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How to succeed in the Tour of the White Mountains

  • By Stephanie Jones
  • Published Sep. 14, 2012
  • Updated Oct. 11, 2012 at 4:39 PM EDT
2011 Tour of the White Mountains. Photo: Bennett Barthelemy


Come race day, participants have plenty of poison to pick from with 60, 35, 15 and 10 mile distances to choose from and a kid’s race for the little shredders, too. The terrain and tour options provide a less intimidating endeavor for first-time and newbie racers but also offer more challenging options to keep even the most experienced racers excited and on their toes.

Each of the shorter distances touch on, and the entirety of the 60-mile course pieces together, sections of at least 10 of the best trails that the White Mountain Trail System has to offer, consisting of mostly singletrack and a small percentage of scenic jeep road.

All distances start in the high-desert atmosphere of Show Low Bluff, weaving and gently climbing through Juniper and scrub brush of the quintessential Panorama trail.

Eventually, 35 and 60 mile participants peel off to climb a rocky jeep road to the wonderland that is the higher altitude Los Burros trail area – Aspen trees and all. It’s here where 60 milers will encounter the only hike-a-bike of the day, right before cresting the highest point of the course and beginning a most ripping, flowing descent through unforgettable singletrack back down to the infamous Blue Ridge trail.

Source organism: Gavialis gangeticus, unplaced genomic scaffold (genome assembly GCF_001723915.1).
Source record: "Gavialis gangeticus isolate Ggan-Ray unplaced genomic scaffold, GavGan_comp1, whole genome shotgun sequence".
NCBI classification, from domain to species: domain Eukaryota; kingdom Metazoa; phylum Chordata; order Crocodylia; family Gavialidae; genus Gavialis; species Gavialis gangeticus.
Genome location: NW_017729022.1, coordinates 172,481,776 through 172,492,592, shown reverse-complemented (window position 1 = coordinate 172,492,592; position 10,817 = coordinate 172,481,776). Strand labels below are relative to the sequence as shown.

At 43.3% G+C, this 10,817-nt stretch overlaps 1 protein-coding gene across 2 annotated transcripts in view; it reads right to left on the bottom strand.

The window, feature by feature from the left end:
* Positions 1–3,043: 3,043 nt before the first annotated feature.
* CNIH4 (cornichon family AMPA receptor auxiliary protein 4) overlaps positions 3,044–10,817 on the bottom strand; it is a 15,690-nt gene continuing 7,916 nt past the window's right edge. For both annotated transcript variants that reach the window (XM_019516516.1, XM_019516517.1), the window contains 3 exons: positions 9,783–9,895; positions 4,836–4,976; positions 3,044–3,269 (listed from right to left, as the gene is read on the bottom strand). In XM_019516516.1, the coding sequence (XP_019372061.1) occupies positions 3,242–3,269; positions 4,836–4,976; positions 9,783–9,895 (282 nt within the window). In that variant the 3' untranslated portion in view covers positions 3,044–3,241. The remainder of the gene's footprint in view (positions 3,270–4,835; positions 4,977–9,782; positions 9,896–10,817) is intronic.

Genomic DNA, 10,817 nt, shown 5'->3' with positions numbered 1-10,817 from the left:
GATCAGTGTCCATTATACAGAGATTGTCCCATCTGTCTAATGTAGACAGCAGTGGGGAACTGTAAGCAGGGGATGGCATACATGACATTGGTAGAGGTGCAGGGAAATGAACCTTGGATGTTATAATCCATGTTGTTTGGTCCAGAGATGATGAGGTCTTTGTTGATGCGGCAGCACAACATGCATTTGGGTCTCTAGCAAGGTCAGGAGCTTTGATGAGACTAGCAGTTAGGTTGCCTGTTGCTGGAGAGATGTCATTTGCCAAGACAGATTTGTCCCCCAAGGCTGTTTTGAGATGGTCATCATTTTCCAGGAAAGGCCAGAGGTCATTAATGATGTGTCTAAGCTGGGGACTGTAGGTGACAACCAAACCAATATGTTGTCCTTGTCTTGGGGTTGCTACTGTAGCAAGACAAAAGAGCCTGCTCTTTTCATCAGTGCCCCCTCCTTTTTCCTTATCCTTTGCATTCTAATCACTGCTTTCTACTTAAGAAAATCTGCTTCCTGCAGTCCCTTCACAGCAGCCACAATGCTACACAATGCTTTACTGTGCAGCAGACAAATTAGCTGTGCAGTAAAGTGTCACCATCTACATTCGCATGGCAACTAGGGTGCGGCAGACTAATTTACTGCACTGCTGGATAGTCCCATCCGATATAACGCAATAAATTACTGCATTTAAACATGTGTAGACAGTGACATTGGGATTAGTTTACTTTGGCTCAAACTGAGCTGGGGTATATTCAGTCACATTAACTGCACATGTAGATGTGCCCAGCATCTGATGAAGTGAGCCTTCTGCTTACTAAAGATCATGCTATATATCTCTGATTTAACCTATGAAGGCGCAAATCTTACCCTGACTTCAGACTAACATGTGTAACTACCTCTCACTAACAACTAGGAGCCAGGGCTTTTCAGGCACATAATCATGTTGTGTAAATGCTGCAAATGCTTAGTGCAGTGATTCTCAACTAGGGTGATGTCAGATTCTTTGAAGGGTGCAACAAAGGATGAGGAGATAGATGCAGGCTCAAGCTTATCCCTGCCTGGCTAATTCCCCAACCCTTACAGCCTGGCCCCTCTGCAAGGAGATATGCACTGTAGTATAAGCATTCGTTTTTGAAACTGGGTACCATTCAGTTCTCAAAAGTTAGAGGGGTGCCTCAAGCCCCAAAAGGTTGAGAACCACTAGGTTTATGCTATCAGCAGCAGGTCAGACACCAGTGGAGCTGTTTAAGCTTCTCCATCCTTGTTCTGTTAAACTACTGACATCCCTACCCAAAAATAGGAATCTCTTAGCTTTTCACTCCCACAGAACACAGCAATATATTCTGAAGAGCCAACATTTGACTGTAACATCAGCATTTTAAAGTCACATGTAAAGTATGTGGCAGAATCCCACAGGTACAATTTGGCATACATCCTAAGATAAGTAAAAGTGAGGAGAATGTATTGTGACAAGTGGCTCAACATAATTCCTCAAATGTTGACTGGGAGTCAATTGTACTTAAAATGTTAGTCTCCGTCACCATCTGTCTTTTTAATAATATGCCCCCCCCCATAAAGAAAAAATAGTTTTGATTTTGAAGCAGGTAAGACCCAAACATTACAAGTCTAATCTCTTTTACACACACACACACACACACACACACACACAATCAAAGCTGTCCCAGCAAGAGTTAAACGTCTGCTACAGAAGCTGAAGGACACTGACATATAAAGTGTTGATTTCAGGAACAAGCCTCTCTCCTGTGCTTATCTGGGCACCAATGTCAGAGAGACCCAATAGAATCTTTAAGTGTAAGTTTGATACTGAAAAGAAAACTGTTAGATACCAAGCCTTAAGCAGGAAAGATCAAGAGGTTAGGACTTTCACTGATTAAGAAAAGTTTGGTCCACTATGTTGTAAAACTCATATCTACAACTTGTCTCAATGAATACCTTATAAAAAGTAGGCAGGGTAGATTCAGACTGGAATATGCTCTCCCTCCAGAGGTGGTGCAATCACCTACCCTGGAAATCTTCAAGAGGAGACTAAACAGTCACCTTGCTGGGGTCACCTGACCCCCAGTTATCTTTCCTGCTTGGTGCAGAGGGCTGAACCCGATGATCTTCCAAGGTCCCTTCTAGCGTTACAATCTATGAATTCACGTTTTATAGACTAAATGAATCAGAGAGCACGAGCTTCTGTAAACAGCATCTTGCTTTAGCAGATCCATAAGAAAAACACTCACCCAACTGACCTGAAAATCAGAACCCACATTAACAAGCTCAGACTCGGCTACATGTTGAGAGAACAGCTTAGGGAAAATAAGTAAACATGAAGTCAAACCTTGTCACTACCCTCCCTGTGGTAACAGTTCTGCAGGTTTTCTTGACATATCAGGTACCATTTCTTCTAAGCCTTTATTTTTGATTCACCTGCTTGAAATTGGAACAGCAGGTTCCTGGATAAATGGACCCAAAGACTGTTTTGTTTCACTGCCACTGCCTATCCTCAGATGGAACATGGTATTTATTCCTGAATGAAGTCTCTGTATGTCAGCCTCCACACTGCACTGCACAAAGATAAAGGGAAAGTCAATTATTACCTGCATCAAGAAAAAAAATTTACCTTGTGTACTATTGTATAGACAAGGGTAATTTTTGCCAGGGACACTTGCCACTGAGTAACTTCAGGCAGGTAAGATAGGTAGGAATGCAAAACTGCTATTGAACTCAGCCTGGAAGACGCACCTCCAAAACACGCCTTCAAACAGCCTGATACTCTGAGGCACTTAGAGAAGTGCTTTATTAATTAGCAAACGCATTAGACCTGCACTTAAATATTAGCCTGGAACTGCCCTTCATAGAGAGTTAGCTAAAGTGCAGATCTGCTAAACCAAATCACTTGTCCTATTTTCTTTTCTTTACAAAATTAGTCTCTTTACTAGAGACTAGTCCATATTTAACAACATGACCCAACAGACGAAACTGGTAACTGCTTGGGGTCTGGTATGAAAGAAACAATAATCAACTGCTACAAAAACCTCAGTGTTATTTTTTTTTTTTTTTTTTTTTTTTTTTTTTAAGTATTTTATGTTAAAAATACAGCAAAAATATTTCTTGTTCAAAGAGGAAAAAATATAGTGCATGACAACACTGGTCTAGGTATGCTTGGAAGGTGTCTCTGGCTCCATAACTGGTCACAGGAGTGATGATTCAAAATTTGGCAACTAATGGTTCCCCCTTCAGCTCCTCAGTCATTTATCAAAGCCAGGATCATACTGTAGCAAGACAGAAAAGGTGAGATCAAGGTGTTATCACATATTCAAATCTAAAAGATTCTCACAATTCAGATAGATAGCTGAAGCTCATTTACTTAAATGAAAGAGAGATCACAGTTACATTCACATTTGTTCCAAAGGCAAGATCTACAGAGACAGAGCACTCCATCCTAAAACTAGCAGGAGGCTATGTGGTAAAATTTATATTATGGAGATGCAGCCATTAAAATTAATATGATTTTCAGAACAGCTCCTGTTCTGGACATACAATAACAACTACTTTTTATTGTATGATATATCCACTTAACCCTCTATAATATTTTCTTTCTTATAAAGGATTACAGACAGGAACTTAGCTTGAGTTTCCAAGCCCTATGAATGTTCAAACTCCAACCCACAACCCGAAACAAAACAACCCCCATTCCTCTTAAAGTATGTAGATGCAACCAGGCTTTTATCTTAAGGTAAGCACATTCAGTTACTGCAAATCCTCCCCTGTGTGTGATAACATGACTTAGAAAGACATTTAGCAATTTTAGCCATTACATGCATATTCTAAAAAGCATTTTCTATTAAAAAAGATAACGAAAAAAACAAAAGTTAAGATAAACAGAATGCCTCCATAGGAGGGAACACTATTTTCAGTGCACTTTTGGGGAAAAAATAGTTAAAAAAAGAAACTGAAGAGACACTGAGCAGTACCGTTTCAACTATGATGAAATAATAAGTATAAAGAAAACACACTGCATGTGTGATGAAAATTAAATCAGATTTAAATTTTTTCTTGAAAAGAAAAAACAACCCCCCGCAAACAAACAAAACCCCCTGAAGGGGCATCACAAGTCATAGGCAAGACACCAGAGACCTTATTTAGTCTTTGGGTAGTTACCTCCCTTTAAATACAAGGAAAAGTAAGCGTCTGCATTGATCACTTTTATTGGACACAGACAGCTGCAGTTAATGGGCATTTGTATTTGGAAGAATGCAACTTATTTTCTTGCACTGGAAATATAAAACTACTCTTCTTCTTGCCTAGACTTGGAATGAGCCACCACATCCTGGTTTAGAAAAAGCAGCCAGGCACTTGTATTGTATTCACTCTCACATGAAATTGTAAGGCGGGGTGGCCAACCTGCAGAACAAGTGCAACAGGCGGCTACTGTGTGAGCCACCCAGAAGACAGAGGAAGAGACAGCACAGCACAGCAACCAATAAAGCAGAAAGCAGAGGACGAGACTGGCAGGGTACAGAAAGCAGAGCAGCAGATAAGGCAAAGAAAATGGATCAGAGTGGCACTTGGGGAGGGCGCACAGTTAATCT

The technically challenging rock gardens of lower Blue Ridge have been the Achilles heel of many racers in the past, resulting in this year’s course re-route where racers will instead gradually climb the buffed-out upper Blue Ridge trail to the rocky and tightly winding Ice Cave descent.

With a stream crossing, a burly switchback climb and a few more miles of flowing singletrack between the racers and the finish line at this point, there’s not much more one could desire from a good day on the bike.

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